35/100: The Unfinished Globalization
This is a truly many-sided debate. The most high-pitched battles are indeed fought between the 'World is Flat' people, who believe that the global corporations are making national boundaries irrelevant, and the 'Shock Doctrine' people, who believe in exactly the same thing, but think that's necessarily bad. However, there is a school of thought that the world is less global than one thinks, and the global prosperity remains stunted under the divisions still. Pankaj Ghemawat, who made the point before in his Redefining Global Strategy: Crossing Borders in a World Where Differences Still Matter, has written a new book, eerily named World 3.0, making the case why we haven't seen true globalization yet.
Some of the statistic he presents is self-explanatory:
1. Only 3% of the people live outside their country of birth
2. Only 2% of the students are at universities outside their home countries
3. Only 7% of the Rice traded across borders
4. Only 7% of the directors in S&P 500 companies are foreign born
5. Less than 1% of all American companies have foreign operations
6. Exports are equivalent to only 20% of global GDP
7. Air Travel is still restricted by bilateral treaties
8. Ocean shipping is dominated by global cartels
9. Foreign Direct Investment accounts for only 9% of fixed investments
10. Less than 20% of venture capital is deployed outside the fund's home country
11. Less than 20% of shares traded in stock markets are owned by foreign investors
12. Less than 20% of Internet traffic crosses national borders
(Examples as cited by The Economist, April 23rd)
This is not the death of distance, but a reassertion of the love of the familiar and the local. By this standard, David Cameron's recent concern that local communities are falling apart with people arriving with strange dialects is not out of place. Professor Ghemawat cites more data (again I have drawn on The Economist's review of the book): Two otherwise identical countries will engage in 42% more trade if they share a common language than if they don't, 47% more if they belong to a common trading block, 114% more if they have a common currency and 188% more if they have a common colonial past (which may mean they also share a common language).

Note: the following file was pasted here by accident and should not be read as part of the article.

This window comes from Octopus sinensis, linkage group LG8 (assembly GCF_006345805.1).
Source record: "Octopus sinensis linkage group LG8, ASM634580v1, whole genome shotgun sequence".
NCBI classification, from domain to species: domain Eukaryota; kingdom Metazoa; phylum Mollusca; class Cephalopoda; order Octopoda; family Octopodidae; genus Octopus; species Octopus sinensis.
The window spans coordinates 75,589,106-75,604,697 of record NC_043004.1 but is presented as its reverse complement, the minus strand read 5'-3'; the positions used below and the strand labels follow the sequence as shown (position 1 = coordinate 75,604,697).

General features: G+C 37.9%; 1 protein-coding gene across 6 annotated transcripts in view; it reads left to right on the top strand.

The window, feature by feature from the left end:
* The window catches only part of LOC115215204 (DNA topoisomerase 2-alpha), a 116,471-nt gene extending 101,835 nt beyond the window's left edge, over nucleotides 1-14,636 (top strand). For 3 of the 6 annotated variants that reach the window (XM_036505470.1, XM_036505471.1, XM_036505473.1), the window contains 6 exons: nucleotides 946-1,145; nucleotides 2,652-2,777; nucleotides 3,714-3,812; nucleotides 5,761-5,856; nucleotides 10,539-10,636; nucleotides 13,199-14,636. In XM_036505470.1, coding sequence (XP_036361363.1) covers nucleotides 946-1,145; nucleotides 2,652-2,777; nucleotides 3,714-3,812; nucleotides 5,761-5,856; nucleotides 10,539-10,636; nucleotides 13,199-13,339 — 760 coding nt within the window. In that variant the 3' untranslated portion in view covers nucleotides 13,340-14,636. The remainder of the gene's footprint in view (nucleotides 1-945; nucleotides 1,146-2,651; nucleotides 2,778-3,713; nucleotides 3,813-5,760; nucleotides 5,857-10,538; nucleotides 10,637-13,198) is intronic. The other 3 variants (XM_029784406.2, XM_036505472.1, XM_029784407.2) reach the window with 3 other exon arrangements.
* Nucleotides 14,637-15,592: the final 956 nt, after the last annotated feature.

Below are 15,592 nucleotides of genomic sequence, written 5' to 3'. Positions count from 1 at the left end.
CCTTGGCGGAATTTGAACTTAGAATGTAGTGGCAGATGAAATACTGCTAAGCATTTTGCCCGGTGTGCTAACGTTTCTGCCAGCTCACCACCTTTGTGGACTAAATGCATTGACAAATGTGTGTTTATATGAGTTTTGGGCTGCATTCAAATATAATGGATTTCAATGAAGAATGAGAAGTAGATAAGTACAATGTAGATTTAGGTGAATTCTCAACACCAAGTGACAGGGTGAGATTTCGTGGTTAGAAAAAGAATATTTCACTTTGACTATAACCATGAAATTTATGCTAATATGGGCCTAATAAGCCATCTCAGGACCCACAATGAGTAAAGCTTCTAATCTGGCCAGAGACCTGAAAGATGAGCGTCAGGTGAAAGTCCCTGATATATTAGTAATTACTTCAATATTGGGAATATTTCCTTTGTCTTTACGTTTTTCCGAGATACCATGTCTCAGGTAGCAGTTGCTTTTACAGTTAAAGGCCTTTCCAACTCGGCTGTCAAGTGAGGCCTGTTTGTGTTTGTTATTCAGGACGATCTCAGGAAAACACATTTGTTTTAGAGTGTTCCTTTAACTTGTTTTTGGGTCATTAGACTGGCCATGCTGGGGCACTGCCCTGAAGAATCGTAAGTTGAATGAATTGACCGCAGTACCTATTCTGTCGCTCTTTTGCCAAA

This indeed blows my ideas of globalization of people and skills out of water. Today less people, as a percentage of population, cross national borders. A century ago, 14% of Irish-born people and 10% of native Norwegians emigrated. There were no visas and passports, as opposed to today's $88 billion a year spend on visa processing. Professor Ghemawat points to the fact that in some countries, a passport costs more than a tenth of a person's average annual income.
In fact, the local is alive and well. The march of the extreme right across Europe and the Tea Party-goers in America, the adolescent national sensibilities in Asia, the roll-back of various national union projects (including the precarious state of the EU, where the French has now closed the borders with Italy effectively), all point to this direction. The FDI fell from $2 trillion in 2007 to $1 trillion in 2009, and nearly a quarter of North American and European companies shortened their supply chain in 2008. 'Near-shore' is becoming as much a common term as 'Offshore'. It actually seems globalization is in full retreat.
The point here is the difference between the rhetoric of globalization and the state of the phenomenon. It is possible to see all of this as a huge global opportunity, of unlocking the potential of connections and co-working. I am very much the 'nationality as an invented identity' school, though I shall agree that this was a convenient identity at a time in history. I am firmly of the belief that the time for national divisions are over and a global generation is beginning to emerge. Professor Ghemawat is right in pointing to the unfinished globalization; I shall sign off with a realization of how much is left to be done.